Maritimes


Also found in: Thesaurus, Legal, Encyclopedia, Wikipedia.
ThesaurusAntonymsRelated WordsSynonymsLegend:
Noun1.Maritimes - the collective name for the Canadian provinces of New Brunswick and Nova Scotia and Prince Edward IslandMaritimes - the collective name for the Canadian provinces of New Brunswick and Nova Scotia and Prince Edward Island
Canada - a nation in northern North America; the French were the first Europeans to settle in mainland Canada; "the border between the United States and Canada is the longest unguarded border in the world"
Acadia - the French-speaking part of the Canadian Maritime Provinces
New Brunswick - a province in southeastern Canada
Nova Scotia - the Canadian province in the Maritimes consisting of the Nova Scotia peninsula and Cape Breton Island; French settlers who called the area Acadia were exiled to Louisiana by the British in the 1750s and their descendants are know as Cajuns
Prince Edward Island - an island in the Gulf of Saint Lawrence; the smallest province of Canada
References in classic literature ?
1st, to all those which arise out of the laws of the United States, passed in pursuance of their just and constitutional powers of legislation; 2d, to all those which concern the execution of the provisions expressly contained in the articles of Union; 3d, to all those in which the United States are a party; 4th, to all those which involve the PEACE of the CONFEDERACY, whether they relate to the intercourse between the United States and foreign nations, or to that between the States themselves; 5th, to all those which originate on the high seas, and are of admiralty or maritime jurisdiction; and, lastly, to all those in which the State tribunals cannot be supposed to be impartial and unbiased.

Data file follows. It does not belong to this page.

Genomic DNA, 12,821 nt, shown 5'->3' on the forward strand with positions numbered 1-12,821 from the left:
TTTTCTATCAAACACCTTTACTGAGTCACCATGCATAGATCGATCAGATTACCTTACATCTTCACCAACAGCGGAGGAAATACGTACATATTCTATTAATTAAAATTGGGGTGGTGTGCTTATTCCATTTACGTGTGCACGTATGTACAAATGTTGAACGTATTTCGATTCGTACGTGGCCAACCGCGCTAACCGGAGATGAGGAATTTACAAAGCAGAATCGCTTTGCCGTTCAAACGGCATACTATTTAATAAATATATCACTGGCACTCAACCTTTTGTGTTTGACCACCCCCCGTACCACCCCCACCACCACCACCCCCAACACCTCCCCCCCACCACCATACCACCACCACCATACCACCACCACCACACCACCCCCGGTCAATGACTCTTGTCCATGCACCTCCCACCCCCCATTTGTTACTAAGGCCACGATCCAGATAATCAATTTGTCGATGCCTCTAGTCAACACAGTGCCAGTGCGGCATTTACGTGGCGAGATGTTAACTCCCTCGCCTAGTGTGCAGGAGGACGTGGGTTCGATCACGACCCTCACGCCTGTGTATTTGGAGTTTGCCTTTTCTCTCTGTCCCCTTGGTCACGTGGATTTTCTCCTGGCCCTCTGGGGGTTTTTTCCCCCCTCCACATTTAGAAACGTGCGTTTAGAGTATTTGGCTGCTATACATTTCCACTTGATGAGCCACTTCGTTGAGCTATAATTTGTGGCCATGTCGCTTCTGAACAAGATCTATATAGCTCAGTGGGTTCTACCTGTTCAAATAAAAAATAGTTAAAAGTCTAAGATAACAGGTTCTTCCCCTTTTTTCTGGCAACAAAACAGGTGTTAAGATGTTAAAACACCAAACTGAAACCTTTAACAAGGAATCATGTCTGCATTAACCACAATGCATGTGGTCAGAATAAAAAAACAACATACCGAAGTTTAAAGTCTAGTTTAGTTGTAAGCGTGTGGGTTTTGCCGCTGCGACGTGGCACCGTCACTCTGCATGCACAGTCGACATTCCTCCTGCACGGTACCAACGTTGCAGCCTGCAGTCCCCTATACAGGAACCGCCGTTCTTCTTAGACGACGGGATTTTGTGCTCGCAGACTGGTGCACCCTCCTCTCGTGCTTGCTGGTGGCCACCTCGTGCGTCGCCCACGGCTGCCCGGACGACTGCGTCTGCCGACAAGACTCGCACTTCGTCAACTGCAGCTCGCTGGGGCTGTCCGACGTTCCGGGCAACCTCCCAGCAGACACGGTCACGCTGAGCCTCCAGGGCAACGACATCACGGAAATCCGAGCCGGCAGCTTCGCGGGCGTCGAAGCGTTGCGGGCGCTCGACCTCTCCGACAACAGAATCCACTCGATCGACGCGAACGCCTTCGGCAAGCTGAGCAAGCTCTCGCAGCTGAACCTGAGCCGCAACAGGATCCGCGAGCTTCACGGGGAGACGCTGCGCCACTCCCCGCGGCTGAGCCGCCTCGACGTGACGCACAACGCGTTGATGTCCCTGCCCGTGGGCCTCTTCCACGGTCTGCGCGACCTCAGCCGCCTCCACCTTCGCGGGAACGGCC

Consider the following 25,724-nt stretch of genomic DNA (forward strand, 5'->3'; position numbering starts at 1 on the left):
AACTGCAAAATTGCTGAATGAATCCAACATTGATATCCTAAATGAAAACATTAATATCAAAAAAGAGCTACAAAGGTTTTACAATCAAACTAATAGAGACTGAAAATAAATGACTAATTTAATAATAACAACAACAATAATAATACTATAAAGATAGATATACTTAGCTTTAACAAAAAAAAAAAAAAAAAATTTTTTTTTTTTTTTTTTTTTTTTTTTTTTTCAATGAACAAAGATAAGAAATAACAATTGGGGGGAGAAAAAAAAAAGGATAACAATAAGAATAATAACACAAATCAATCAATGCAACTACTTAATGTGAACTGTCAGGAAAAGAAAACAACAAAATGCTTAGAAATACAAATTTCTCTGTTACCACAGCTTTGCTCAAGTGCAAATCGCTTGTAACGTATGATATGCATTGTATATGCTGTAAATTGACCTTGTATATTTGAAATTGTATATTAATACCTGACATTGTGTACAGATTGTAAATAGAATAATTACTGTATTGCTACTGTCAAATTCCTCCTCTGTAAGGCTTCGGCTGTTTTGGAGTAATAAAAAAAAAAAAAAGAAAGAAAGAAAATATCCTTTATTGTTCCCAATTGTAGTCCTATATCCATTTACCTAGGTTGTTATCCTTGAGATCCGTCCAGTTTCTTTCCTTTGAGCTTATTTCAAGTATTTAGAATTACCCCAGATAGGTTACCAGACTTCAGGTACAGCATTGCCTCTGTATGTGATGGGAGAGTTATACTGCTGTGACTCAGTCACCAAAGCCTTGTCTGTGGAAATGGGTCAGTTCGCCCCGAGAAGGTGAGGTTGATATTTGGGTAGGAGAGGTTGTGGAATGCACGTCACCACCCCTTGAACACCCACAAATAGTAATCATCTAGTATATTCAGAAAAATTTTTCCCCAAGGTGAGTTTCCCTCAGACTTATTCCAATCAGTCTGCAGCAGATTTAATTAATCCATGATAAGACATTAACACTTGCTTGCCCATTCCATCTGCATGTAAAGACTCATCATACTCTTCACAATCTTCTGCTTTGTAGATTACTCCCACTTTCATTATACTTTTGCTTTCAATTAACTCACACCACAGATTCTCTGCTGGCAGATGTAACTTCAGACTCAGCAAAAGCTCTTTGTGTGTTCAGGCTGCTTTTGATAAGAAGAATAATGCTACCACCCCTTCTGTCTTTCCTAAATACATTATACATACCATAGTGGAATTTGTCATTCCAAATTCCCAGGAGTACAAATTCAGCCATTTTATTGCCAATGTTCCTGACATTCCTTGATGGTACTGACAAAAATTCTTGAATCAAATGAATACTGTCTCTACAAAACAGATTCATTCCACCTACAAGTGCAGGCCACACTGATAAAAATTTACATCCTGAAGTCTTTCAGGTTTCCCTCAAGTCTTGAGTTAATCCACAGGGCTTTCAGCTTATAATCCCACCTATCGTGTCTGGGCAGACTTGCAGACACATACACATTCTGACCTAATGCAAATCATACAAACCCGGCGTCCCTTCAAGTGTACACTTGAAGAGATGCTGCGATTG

To speak with severe technicality, a ship or a fleet is "brought up" - the complementary words unpronounced and unwritten being, of course, "to an anchor." Less technically, but not less correctly, the word "anchored," with its characteristic appearance and resolute sound, ought to be good enough for the newspapers of the greatest maritime country in the world.
No one having previously heard his history, could for the first time behold Father Mapple without the utmost interest, because there were certain engrafted clerical peculiarities about him, imputable to that adventurous maritime life he had led.
This island seems formed by nature to be the mistress of Greece, for it is entirely surrounded by a navigable ocean which washes almost all the maritime parts of that country, and is not far distant on the one side from Peloponnesus, on the other, which looks towards Asia, from Triopium and Rhodes.
America has already formed treaties with no less than six foreign nations, and all of them, except Prussia, are maritime, and therefore able to annoy and injure us.
Not to mention rumours which agitated the maritime population and excited the public mind, even in the interior of continents, seafaring men were particularly excited.